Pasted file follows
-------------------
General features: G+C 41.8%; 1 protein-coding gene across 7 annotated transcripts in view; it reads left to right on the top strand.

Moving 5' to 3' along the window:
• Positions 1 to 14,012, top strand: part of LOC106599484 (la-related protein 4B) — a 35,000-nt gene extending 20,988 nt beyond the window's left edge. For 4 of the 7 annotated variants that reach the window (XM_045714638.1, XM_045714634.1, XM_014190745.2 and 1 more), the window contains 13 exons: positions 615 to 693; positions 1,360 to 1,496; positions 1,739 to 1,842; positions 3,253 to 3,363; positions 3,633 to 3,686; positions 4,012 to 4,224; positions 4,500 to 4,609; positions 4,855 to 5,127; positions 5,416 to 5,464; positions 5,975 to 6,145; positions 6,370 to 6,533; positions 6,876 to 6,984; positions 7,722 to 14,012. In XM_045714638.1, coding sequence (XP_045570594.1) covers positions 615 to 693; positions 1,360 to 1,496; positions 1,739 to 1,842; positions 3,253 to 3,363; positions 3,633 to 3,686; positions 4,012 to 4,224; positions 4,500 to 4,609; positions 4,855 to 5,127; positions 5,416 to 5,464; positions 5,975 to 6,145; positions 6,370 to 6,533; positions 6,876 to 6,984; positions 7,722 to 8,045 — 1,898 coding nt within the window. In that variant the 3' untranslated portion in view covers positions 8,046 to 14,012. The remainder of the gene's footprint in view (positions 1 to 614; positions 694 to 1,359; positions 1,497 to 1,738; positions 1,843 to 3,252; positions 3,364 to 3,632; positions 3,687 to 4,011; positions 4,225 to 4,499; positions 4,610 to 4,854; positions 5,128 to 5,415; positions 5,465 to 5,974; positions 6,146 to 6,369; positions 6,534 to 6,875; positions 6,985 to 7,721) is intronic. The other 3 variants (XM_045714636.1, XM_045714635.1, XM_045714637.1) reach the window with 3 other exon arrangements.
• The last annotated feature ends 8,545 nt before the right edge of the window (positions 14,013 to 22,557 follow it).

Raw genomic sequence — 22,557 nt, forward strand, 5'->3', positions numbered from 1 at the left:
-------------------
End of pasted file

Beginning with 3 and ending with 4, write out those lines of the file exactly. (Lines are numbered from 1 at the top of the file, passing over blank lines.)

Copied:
• Positions 1 to 14,012, top strand: part of LOC106599484 (la-related protein 4B) — a 35,000-nt gene extending 20,988 nt beyond the window's left edge. For 4 of the 7 annotated variants that reach the window (XM_045714638.1, XM_045714634.1, XM_014190745.2 and 1 more), the window contains 13 exons: positions 615 to 693; positions 1,360 to 1,496; positions 1,739 to 1,842; positions 3,253 to 3,363; positions 3,633 to 3,686; positions 4,012 to 4,224; positions 4,500 to 4,609; positions 4,855 to 5,127; positions 5,416 to 5,464; positions 5,975 to 6,145; positions 6,370 to 6,533; positions 6,876 to 6,984; positions 7,722 to 14,012. In XM_045714638.1, coding sequence (XP_045570594.1) covers positions 615 to 693; positions 1,360 to 1,496; positions 1,739 to 1,842; positions 3,253 to 3,363; positions 3,633 to 3,686; positions 4,012 to 4,224; positions 4,500 to 4,609; positions 4,855 to 5,127; positions 5,416 to 5,464; positions 5,975 to 6,145; positions 6,370 to 6,533; positions 6,876 to 6,984; positions 7,722 to 8,045 — 1,898 coding nt within the window. In that variant the 3' untranslated portion in view covers positions 8,046 to 14,012. The remainder of the gene's footprint in view (positions 1 to 614; positions 694 to 1,359; positions 1,497 to 1,738; positions 1,843 to 3,252; positions 3,364 to 3,632; positions 3,687 to 4,011; positions 4,225 to 4,499; positions 4,610 to 4,854; positions 5,128 to 5,415; positions 5,465 to 5,974; positions 6,146 to 6,369; positions 6,534 to 6,875; positions 6,985 to 7,721) is intronic. The other 3 variants (XM_045714636.1, XM_045714635.1, XM_045714637.1) reach the window with 3 other exon arrangements.
• The last annotated feature ends 8,545 nt before the right edge of the window (positions 14,013 to 22,557 follow it).